Investors seeking to obtain permanent resident status through the EB-5 program must file Form I-526, Immigration Petition by Alien Investor. Investors who submit Form I-526 to United States Citizenship and Immigration Services (USCIS) must show that they are complying with the many requirements of the EB-5 program. For example, they must prove that they invested the minimum required amount in an eligible U.S. enterprise that will fulfill the job creation criteria. Form I-526 must also show that the invested funds were sourced and transferred legally. Therefore, investors must make sure to transfer all their investment funds into the project’s escrow account and pay any administrative fees before filing the I-526 petition.
Investors should keep in mind that, according to USCIS guidelines, the entire investment amount must already be irrevocably committed to the project and at risk prior to the filing of Form I-526. To prove that all the funds are in possession of the new commercial enterprise (NCE), investors will have to submit the appropriate documentation with their I-526 petition. Many EB-5 projects sponsored by regional centers place each investor’s funds in escrow until their I-526 petition is adjudicated. In contrast, non-regional center EB-5 projects may not allow investors to place their funds in escrow.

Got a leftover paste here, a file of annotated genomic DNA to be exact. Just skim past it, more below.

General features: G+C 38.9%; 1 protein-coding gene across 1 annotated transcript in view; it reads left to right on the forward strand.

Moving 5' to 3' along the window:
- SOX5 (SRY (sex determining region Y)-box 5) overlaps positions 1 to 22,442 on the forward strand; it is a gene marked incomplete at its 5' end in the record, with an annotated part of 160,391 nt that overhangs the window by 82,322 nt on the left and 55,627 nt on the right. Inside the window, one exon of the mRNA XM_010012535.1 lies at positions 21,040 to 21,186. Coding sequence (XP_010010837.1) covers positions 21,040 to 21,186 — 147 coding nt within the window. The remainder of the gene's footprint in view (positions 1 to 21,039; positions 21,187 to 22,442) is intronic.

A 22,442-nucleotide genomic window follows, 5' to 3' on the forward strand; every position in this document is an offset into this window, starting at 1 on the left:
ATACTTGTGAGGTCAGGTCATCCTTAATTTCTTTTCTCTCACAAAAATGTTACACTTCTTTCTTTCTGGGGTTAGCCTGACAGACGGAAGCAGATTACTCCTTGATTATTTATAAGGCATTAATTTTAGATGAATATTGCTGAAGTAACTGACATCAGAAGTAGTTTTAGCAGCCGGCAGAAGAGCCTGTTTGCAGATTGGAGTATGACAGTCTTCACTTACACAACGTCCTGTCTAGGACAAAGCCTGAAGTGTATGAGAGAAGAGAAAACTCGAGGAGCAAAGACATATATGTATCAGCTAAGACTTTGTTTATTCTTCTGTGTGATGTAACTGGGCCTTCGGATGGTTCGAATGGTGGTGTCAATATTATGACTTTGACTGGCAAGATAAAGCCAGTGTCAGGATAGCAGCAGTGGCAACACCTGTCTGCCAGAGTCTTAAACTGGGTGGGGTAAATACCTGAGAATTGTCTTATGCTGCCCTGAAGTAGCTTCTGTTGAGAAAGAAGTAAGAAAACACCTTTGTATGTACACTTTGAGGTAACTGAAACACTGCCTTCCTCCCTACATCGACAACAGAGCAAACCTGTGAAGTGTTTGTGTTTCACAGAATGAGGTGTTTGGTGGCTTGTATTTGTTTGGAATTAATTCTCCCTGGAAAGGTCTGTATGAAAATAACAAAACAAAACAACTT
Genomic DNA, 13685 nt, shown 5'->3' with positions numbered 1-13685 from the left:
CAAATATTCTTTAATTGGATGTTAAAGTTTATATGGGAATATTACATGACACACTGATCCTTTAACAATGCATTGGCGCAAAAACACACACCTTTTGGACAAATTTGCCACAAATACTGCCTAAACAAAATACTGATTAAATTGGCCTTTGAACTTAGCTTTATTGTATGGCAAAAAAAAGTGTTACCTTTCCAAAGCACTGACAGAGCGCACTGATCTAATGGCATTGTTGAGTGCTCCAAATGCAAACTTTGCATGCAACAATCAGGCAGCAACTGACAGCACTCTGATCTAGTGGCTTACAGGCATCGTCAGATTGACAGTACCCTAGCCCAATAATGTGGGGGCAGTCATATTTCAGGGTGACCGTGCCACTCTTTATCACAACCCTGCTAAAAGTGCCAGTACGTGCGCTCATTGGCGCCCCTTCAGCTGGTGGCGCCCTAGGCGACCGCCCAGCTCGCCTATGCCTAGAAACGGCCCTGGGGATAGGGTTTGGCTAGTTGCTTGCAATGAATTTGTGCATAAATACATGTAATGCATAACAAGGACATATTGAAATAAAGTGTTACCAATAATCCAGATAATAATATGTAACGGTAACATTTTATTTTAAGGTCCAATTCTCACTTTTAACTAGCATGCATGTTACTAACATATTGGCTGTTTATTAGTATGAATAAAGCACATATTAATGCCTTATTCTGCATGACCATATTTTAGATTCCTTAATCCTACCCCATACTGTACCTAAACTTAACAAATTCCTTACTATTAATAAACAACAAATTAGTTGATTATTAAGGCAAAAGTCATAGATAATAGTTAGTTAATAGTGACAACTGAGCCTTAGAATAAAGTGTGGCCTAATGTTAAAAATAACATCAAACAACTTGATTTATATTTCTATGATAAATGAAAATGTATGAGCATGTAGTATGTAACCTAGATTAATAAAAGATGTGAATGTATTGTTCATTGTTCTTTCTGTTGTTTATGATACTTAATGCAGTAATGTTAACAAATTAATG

If the USCIS adjudicator in charge of the investor’s Form I-526 determines that the investor has not followed all of the EB-5 program’s numerous guidelines or that important information is missing from the petition, they may issue a denial or send a Request for Evidence (RFE) to the investor. To avoid a significant delay or an outright failure in the EB-5 process, investors should carefully plan their investments with the help of an immigration attorney and qualified EB-5 consultants. These experienced professionals can make sure that the investor complies with all of the EB-5 program’s regulations.